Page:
Note: During the ejection phase of systole, the ventricles undergo auxotonic contraction.

The relaxation phase commences with the closing of the semilunar valves. Isovolumic relaxation time is defined as the time interval between the completion of aortic ejection and the beginning of ventricular filling. If the ventricular pressure falls below the pressure within the atria, the AV valves open.

During diastole, the valve plane returns to its initial position, which makes the AV valves cover the blood volume of the atria, thus reaching almost maximum filling of the ventricles (80–90%). This process is called a valve plane mechanism. Furthermore, atrial contraction causes the filling of the ventricles during the filling phase (10–20%). After the AV valves close, a new cycle begins.

Note: The valve plane mechanism provides 80–90% of the end-diastolic volume.

Excitation and Electrical Conduction Systems

All cells of the working myocardium are connected to each other via gap junctions, creating the so-called functional syncytium. The electrical impulses generated by the pacemaker spread to the atria. The connective tissue of the cardiac skeleton provides electrical insulation between the atria and the ventricles. The AV node is responsible for conducting electrical impulses to the ventricles.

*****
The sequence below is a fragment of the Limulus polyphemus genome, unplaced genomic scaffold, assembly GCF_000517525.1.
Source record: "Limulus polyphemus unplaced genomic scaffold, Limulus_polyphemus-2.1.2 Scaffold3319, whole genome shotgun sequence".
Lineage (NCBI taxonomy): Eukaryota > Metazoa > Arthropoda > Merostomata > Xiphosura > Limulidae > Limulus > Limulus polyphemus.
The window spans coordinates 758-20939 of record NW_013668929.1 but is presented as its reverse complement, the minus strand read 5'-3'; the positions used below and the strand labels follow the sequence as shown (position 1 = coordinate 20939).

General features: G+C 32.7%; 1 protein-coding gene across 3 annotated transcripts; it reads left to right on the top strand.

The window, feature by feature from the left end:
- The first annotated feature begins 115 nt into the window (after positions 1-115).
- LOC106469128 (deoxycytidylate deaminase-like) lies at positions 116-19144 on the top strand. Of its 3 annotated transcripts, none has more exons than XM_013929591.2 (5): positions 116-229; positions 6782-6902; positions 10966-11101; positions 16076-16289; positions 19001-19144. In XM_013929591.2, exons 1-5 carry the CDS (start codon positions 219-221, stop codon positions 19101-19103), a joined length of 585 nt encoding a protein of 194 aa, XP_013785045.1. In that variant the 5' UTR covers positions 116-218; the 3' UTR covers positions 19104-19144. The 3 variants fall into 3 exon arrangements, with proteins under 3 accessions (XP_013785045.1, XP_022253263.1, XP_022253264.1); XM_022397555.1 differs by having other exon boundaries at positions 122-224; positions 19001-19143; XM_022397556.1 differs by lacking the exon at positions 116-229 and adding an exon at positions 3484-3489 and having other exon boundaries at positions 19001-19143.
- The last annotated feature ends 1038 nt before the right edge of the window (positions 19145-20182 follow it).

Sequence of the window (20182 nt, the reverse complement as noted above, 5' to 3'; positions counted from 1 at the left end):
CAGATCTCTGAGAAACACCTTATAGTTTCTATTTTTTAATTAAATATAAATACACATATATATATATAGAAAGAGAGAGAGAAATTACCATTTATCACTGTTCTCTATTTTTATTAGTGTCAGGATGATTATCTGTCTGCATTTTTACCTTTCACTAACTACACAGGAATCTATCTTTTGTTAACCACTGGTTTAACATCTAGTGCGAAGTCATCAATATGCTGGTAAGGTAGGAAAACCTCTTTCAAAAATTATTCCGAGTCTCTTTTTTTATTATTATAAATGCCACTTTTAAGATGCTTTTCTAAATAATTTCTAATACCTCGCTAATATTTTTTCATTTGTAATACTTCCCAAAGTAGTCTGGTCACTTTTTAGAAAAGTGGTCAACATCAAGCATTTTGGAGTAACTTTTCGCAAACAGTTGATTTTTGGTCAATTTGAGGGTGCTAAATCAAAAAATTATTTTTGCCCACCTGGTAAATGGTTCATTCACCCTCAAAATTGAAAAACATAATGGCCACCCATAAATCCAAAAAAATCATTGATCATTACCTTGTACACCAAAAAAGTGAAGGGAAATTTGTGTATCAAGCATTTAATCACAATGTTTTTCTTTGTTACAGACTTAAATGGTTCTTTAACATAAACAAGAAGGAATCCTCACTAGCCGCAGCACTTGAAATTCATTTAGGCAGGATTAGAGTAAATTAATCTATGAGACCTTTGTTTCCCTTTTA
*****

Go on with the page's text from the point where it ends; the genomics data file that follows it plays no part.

Note: Gap junctions connect all cells of the working myocardium.

At this point, the AV node plays the role of a ‘brake’ and slows down the further conduction of impulses. Consequently, the ventricles contract after the atria, which explains the typical pumping rhythm of the heart that is seen in images. The muscle fibers of the conduction system comprise the bundle of His, His-Tawara bundle, and Purkinje fibers, which rapidly conduct impulses through the ventricles leading to their contraction.

In the event of a third-degree atrioventricular block, the conduction function of the AV node enables the ventricles and atria to contract independent of each other. This phenomenon can be observed in ECGs as separate curves with independent rhythms. If the intrinsic rhythm of the ventricular pacemaker is inadequate to bring about the contraction of the cardiac chambers, the use of a pacemaker is suggested. A temporary interruption or slowing down of conduction results in a first-degree or second-degree atrioventricular block.

Cardiac Action Potential

The action potentials generated by the pacemaker cells are significantly different from those generated by the working myocardium. This topic is worth your attention because it is a popular exam subject.

Pacemaker cells

Pacemaker cells are capable of the autonomic excitation of the working myocardium owing to their ability to depolarize spontaneously. After the excitation of the cells and repolarization, the membrane potential does not attain a static resting potential (as is the case with other cell types); rather, the cell slowly begins to depolarize again. This process is called slow diastolic depolarization (SDD) because it takes place during diastole when the heart muscles are not contracting.